Ten partners, including TU Dresden, are researching technological solutions for implementing fully automated driving on main and branch lines.

Dresden, August 10, 2023. For a successful and sustainable turnaround in transport and traffic policy, railroads are an important factor of success. This includes more people using the rail system instead of their own cars and more goods being transported by rail instead of by truck via the highways. The prerequisites for this are punctuality, flexibility, high frequency, and affordability of rail services. Digitization also plays a major role in this.

This is where the "AutomatedTrain" research project comes in. A total of 10 partners are involved, including the TU Dresden with its "Friedrich List" Faculty of Transport and Traffic Sciences. The project will run for just over three years and is being funded by the German Federal Ministry of Economic Affairs and Climate Action (BMWK) with around € 42.6 million.

Focus: Developing and Demonstrating Technological Solutions

As part of the "AutomatedTrain" project, key technological solution approaches for implementing fully automated driving on main and branch lines (so-called ATO GoA4) are to be developed and demonstrated in a joint project by industry, rail transport companies, infrastructure operators, and research institutions. The focus is on three aspects:

  • The inquiry of operational requirements from the railroad sector for fully automated driving, ...
  • ...derived from this, the creation of a system architecture for a fully automated vehicle with consistent inclusion of approval issues.
  • The implementation and integration of jointly developed technical solutions in the laboratory and on two trains from different manufacturers, with the aim of creating a holistic basis for future innovations in the rail sector on the way to automated driving on rails.

Solution approach: Building on Concepts from Automated Road Traffic

In the “AutomatedTrain” project, the partners will test fully automated provisioning and stabling of trains over the next three years until September 2026. Intelligent sensor technology enables the vehicles to recognize their surroundings and react independently to obstacles - comparable to automated driving on the road. The development of automated rail transport will be accelerated by transferring concepts of automated operation and associated sensor technology already developed for road vehicles as well as from other industrial sectors to the railways.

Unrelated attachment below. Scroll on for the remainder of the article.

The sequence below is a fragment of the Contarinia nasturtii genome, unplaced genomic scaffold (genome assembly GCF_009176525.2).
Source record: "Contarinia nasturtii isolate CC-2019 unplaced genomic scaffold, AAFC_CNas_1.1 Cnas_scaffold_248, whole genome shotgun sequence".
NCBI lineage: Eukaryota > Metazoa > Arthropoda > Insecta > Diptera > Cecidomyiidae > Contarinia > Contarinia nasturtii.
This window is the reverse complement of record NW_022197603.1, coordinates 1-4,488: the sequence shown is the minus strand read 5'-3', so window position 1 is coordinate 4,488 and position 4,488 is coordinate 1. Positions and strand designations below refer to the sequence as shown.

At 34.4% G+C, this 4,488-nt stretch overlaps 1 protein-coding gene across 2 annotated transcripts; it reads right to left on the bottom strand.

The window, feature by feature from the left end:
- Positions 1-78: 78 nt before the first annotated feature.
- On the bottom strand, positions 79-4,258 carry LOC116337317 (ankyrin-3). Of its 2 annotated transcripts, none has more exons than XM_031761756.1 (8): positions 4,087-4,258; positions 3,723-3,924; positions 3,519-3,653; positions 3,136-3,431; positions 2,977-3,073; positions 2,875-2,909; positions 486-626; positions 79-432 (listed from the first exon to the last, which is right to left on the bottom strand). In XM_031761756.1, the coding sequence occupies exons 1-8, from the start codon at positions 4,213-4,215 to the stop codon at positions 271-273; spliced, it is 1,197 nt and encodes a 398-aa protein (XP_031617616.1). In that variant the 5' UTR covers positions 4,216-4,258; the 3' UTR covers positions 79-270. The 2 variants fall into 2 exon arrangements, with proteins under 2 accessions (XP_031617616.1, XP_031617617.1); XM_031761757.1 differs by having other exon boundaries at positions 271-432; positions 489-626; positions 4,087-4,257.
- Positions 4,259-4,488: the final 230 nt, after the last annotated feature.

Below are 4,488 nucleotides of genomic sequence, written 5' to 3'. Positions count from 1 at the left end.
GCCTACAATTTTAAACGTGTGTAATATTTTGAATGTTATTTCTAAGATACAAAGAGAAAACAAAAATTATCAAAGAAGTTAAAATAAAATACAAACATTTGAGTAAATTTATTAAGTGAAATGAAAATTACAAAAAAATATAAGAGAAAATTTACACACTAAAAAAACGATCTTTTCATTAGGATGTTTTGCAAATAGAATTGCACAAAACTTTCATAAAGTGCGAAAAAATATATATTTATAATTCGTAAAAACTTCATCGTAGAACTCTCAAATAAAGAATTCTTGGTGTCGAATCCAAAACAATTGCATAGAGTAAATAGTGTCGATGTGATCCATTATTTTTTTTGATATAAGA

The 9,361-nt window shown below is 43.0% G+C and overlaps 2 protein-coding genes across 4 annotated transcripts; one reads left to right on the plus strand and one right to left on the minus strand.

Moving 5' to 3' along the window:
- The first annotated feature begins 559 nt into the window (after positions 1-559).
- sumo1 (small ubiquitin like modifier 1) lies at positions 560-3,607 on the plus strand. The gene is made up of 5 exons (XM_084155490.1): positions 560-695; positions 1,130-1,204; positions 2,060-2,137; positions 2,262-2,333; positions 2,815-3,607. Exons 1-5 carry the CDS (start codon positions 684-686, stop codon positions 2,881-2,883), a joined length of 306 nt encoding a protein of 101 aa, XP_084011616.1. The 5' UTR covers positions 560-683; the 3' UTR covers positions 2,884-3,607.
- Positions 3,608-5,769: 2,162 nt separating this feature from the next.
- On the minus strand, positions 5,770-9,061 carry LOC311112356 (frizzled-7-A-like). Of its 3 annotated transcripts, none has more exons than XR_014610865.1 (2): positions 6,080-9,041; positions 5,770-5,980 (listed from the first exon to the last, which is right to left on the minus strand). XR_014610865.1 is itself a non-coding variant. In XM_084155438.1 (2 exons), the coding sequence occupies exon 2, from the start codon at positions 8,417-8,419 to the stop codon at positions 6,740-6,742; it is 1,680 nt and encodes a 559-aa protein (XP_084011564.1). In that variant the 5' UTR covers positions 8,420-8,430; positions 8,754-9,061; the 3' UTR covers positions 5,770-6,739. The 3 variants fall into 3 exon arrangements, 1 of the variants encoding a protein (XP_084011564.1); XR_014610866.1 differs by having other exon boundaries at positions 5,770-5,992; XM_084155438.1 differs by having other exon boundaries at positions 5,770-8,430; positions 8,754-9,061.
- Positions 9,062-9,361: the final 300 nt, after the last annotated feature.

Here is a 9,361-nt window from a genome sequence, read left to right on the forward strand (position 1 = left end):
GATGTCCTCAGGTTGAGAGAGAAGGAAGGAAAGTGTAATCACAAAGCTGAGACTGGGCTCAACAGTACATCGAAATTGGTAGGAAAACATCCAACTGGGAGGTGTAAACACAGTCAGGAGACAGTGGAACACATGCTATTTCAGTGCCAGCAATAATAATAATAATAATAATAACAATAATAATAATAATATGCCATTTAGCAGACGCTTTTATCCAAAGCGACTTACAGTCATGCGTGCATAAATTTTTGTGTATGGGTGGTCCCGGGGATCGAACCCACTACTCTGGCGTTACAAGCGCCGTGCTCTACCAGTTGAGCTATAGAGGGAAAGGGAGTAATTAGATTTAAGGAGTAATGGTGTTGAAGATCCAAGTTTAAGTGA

The overall project is divided into eight technical subprojects: Localization, Environment Detection, Incident Prevention, Vehicle Automation, Digital Map, Data Factory, Computer Platform, and Diagnosis. A modular, manufacturer-independent solution is to be developed.

TU Dresden Traffic Researchers Work on Diagnostic Validation of the Environment Detection System

As part of the project, the Chair of Vehicle Mechatronics at TU Dresden is contributing to the diagnostic validation of the environment detection system (Perception-Train-Front-Monitor; PER-TFM). Here, the traffic researchers plan to implement exemplary methods of predictive fault detection for operationally relevant, complex fault cases of the PER-TFM system, consisting of lidar, radar, and camera sensor systems. In a first step, algorithms are implemented to estimate component-specific States of Health (SOH).
Based on this, the scientists of the TU Dresden will derive health monitors for the functions of the PER-TFM system as a whole. Health monitors provide information about the conditions in which system functions can still be fulfilled – for example, the degree of degradation of system components (e.g. dirty sensors, weather-related influences, defects, etc.). The health monitors function as an input of a fault management system and can prompt reduced speed or a sensor cleaning at the next station, for example.

Further links:

In the 'AutomatedTrain' project, proven technologies from automotive engineering are adapted to the requirements of rail operations. By applying automotive diagnostic standards such as UDS, ODX and SOVD, a contribution to the modularization of software and hardware components of future rail architectures is to be made from a diagnostic point of view. In this way, faults will be detected automatically and processed more quickly in the future by means of a holistic approach.

Dipl.-Ing. Marc David Rabe – Subprojectmanager "AutomatedTrain“ at TU Dresden

Rail and Fully Automated Driving

Fully automated rail travel promises significant improvements of today's rail operations: It will increase the availability of the rail system and the flexibility of vehicles. It will also lay the foundations for increased capacity and quality as well as improved punctuality in rail traffic – even at off-peak times and on less frequented routes.

Numbers, data, facts about the project


- A total of ten partners from various industries are working together on the project: DB Netz AG, Bosch Engineering GmbH, Codewerk GmbH, DB Regio AG, duagon Germany GmbH, IAV GmbH, ITK Engineering GmbH, Red Hat GmbH, Siemens Mobility GmbH and TU Dresden.

- The results of the project are to be presented at InnoTrans, the international trade fair for rail and transport technology, in 2026.

- Funded with around € 42.6 million in the "New Vehicle and Systems Technologies" funding program by the Federal Ministry of Economic Affairs and Climate Action (BMWK) based on a resolution of the German Bundestag. The project is co-funded by the EU (The Recovery and Resilience Facility).


Contact TU Dresden

Dipl.-Ing. Marc David Rabe
Chair of Vehicle Mechatronics
"Friedrich List" Faculty of Transport and Traffic Science, TU Dresden
Mail: marc.rabe@tu-dresden.de